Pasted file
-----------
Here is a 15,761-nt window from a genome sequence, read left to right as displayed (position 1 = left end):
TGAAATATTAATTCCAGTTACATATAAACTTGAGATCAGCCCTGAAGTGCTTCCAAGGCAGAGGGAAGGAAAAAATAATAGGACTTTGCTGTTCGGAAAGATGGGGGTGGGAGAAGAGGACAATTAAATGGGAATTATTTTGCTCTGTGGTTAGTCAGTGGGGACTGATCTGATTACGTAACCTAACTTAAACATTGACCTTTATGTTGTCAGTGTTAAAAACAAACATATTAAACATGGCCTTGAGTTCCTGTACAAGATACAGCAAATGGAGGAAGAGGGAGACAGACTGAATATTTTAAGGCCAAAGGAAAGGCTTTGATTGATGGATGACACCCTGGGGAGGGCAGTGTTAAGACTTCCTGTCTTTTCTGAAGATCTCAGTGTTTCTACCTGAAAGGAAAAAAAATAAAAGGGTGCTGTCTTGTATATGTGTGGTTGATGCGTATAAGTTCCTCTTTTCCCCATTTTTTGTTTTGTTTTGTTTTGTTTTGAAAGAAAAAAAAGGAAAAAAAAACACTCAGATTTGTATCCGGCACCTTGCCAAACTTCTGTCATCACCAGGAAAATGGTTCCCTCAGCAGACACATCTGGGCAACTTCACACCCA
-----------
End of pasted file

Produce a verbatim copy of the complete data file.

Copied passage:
Here is a 15,761-nt window from a genome sequence, read left to right as displayed (position 1 = left end):
TGAAATATTAATTCCAGTTACATATAAACTTGAGATCAGCCCTGAAGTGCTTCCAAGGCAGAGGGAAGGAAAAAATAATAGGACTTTGCTGTTCGGAAAGATGGGGGTGGGAGAAGAGGACAATTAAATGGGAATTATTTTGCTCTGTGGTTAGTCAGTGGGGACTGATCTGATTACGTAACCTAACTTAAACATTGACCTTTATGTTGTCAGTGTTAAAAACAAACATATTAAACATGGCCTTGAGTTCCTGTACAAGATACAGCAAATGGAGGAAGAGGGAGACAGACTGAATATTTTAAGGCCAAAGGAAAGGCTTTGATTGATGGATGACACCCTGGGGAGGGCAGTGTTAAGACTTCCTGTCTTTTCTGAAGATCTCAGTGTTTCTACCTGAAAGGAAAAAAAATAAAAGGGTGCTGTCTTGTATATGTGTGGTTGATGCGTATAAGTTCCTCTTTTCCCCATTTTTTGTTTTGTTTTGTTTTGTTTTGAAAGAAAAAAAAGGAAAAAAAAACACTCAGATTTGTATCCGGCACCTTGCCAAACTTCTGTCATCACCAGGAAAATGGTTCCCTCAGCAGACACATCTGGGCAACTTCACACCCA